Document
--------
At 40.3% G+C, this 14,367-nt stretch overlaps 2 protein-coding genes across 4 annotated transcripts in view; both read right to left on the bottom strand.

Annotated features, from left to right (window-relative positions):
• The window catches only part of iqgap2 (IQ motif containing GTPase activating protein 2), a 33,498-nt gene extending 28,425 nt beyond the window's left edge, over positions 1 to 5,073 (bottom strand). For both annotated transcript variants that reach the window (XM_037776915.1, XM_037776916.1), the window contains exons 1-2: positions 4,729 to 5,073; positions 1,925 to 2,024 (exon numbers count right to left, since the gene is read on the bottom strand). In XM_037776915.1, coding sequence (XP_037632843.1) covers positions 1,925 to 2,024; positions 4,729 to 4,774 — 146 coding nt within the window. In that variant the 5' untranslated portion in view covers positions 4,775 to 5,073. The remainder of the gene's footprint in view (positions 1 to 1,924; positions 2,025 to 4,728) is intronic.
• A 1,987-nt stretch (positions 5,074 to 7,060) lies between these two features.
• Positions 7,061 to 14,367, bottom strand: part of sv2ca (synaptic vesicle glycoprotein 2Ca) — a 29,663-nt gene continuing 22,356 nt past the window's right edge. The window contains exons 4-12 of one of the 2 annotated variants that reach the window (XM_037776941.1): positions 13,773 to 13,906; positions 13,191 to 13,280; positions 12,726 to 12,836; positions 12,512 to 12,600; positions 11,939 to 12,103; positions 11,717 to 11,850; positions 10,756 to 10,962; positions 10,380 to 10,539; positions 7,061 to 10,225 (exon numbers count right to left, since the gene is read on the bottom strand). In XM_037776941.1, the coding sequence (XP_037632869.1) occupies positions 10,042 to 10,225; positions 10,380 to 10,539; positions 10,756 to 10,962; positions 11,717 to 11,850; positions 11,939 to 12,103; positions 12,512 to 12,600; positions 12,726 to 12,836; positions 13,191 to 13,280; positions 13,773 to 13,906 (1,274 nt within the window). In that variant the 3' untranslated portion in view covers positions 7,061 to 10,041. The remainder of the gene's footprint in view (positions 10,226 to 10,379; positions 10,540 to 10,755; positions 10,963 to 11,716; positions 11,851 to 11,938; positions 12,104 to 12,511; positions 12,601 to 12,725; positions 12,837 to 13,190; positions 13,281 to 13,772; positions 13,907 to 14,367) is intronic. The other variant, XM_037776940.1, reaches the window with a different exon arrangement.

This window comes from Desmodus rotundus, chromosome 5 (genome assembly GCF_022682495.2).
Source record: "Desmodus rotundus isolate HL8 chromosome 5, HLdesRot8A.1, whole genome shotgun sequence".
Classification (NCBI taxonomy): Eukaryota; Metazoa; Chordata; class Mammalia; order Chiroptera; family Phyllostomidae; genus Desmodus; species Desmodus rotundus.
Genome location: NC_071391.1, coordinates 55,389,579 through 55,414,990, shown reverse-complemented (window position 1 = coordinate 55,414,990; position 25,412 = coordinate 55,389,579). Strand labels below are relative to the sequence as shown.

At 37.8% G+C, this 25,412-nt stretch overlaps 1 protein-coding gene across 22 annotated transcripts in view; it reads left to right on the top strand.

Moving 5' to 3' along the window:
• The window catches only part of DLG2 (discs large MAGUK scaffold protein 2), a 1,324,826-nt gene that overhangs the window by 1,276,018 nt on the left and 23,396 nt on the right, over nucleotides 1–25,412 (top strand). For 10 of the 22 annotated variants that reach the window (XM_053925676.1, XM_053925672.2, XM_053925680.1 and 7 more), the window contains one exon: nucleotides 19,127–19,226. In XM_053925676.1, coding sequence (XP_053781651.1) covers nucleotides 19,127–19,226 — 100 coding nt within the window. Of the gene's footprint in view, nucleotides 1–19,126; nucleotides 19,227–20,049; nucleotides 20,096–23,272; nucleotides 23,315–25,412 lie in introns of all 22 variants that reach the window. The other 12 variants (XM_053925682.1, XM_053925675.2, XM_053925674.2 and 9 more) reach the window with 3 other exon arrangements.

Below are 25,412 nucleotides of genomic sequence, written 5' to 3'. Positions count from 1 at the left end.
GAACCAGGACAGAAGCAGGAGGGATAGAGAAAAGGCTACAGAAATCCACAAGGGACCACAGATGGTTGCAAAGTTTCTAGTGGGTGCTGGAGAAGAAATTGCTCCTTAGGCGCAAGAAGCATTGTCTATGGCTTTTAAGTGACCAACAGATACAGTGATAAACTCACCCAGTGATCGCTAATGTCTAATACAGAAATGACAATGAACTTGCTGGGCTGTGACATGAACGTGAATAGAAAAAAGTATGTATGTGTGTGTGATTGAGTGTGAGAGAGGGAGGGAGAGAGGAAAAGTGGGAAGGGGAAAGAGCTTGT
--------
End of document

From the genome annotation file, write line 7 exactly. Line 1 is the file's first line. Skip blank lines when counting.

Source record: "Desmodus rotundus isolate HL8 chromosome 5, HLdesRot8A.1, whole genome shotgun sequence".